Vermillion reported this week that it sold an estimated 3,920 OVA1 ovarian cancer tests in the second quarter, a 27 percent spike over the 3,080 tests performed in the first quarter of this year and a 214 percent improvement over the 1,247 tests performed in Q2 2010, the first quarter the company recorded revenues from the diagnostic.
The 3,920 tests represented $191,000 in OVA1 sales, a 300-plus percent increase over the $45,000 in product revenues Vermillion recorded in the year-ago quarter. Overall Q2 revenues, however, dropped 9 percent year over year to $304,000 from $344,000 as the firm's license revenues fell to $113,000 from $299,000 a year ago.
License revenues are tied to Vermillion's achievements of certain milestones under its strategic alliance agreement with its marketing partner on the OVA1 test, Quest Diagnostics.
The quarter's OVA1 sales numbers exceeded Vermillion's guidance of between 3,200 and 3,500 tests and the company predicted that sales would continue to accelerate, offering a guidance of between 4,000 and 4,300 tests sold in Q3.
With the increase in sales came increased expenses, as the firm's SG&A costs jumped 35 percent to $4.2 million from $3.1 million. On a call discussing the company's results, chief financial officer Sandra Gardiner noted that this rise was due primarily to additions to the firm's sales force and increased enrollment of subjects in an intended-use study for its Vasclir protein biomarker diagnostic for peripheral artery disease.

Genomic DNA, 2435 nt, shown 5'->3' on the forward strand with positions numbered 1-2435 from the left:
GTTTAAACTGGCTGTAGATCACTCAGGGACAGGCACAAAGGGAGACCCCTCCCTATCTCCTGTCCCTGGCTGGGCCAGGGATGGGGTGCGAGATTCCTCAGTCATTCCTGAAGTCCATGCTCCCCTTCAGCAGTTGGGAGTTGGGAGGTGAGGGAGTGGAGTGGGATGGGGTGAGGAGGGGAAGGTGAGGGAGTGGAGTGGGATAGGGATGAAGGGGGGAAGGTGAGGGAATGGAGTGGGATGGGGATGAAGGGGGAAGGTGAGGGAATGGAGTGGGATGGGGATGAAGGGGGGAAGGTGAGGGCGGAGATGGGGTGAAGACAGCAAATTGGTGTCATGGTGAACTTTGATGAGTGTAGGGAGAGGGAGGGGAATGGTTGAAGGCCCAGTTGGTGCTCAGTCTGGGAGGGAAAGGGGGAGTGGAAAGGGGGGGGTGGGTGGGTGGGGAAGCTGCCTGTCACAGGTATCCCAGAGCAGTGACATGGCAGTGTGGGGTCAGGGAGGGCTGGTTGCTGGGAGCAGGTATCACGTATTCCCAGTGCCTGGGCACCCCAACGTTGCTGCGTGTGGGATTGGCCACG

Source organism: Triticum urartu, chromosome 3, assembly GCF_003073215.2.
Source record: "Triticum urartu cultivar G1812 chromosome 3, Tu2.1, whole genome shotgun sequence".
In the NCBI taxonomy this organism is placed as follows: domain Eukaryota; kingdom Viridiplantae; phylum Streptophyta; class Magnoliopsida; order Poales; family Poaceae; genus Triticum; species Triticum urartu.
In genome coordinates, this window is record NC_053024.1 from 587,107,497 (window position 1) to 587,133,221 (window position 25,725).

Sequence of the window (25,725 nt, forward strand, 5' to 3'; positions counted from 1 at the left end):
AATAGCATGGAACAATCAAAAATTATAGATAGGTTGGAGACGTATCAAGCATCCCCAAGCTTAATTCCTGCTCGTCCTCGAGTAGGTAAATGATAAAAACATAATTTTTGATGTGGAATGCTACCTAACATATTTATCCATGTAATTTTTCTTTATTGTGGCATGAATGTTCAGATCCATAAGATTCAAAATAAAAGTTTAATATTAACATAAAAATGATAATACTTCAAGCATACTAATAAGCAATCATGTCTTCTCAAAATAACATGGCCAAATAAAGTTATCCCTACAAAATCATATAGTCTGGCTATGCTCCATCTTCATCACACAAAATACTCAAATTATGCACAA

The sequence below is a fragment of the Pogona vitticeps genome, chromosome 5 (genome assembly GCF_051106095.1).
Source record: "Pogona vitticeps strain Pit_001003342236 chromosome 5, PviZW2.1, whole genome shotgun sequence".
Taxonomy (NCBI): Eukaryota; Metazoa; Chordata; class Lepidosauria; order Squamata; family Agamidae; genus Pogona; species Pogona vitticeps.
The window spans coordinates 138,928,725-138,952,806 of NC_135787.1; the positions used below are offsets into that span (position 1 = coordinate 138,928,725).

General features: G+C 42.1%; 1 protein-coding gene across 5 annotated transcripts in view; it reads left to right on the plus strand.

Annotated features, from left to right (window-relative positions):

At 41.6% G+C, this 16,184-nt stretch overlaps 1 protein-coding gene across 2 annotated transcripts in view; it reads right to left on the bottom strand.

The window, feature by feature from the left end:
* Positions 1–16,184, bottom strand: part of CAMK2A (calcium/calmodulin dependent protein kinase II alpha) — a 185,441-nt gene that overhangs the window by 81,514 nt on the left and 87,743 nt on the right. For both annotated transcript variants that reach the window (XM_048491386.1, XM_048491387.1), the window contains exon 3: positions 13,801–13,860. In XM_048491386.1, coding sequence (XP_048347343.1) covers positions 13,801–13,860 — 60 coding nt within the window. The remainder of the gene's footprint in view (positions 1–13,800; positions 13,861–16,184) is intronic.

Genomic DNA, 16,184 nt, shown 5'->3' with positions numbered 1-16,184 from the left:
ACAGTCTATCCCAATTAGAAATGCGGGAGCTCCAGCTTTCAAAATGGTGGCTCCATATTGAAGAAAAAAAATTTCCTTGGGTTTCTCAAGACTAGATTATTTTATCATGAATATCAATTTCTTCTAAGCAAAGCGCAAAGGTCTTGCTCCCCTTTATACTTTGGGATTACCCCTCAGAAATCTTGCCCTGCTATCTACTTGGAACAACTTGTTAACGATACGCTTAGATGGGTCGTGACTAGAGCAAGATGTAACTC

She added that Vermillion expects "cash usage from operations during the third quarter will be approximately $4 million to $5 million." As Gardiner noted during the company's Q1 2011 conference call, at that spend rate it would have to sell between 65,000 to 80,000 tests per year to break even.
Vermillion also began selling OVA1 in India during the quarter, although these sales "were fairly immaterial to [the firm's] overall financials," said Ashish Kohli, vice president of corporate strategy. He noted that they accounted for less than five percent of tests performed during the quarter.
International expansion remains a key 2011 objective for Vermillion, said CEO Gail Page during the call, adding that the company's India strategy will initially focus on private payers in Delhi, which represents roughly 70 percent of that city's market.
The company this week also announced an agreement with Pronto Diagnostics to distribute OVA1 in Israel and the Palestinian territories. At around only six million women, this is a relatively small market, but, Page said, it "has favorable pricing relative to many countries."
Vermillion is also continuing to evaluate countries in Europe, Asia, and South America as possible targets for expansion, she added.
In the US, gaining support of the country's roughly 800 gynecological oncologists continues to be key to Vermillion's OVA1 sales effort. During the quarter the firm hired its first territory development specialist, who, Page said, will be tasked with gaining the support of this group of physicians. Internal numbers "reflect support" for OVA1 from approximately 30 percent of the country's gynecological oncologists at the end of the second quarter — an increase, she said, of five percent compared to Q1.
During the quarter, Vermillion also published two peer-reviewed papers on OVA1 in the journal Obstetrics & Gynecology (PM 05/13/2011). As Laura Havrilesky, a gynecological oncologist at Duke University, told ProteoMonitor prior to the publication of the papers, positive results in a peer-reviewed journal will be crucial to wider acceptance of the test by the gynecological community.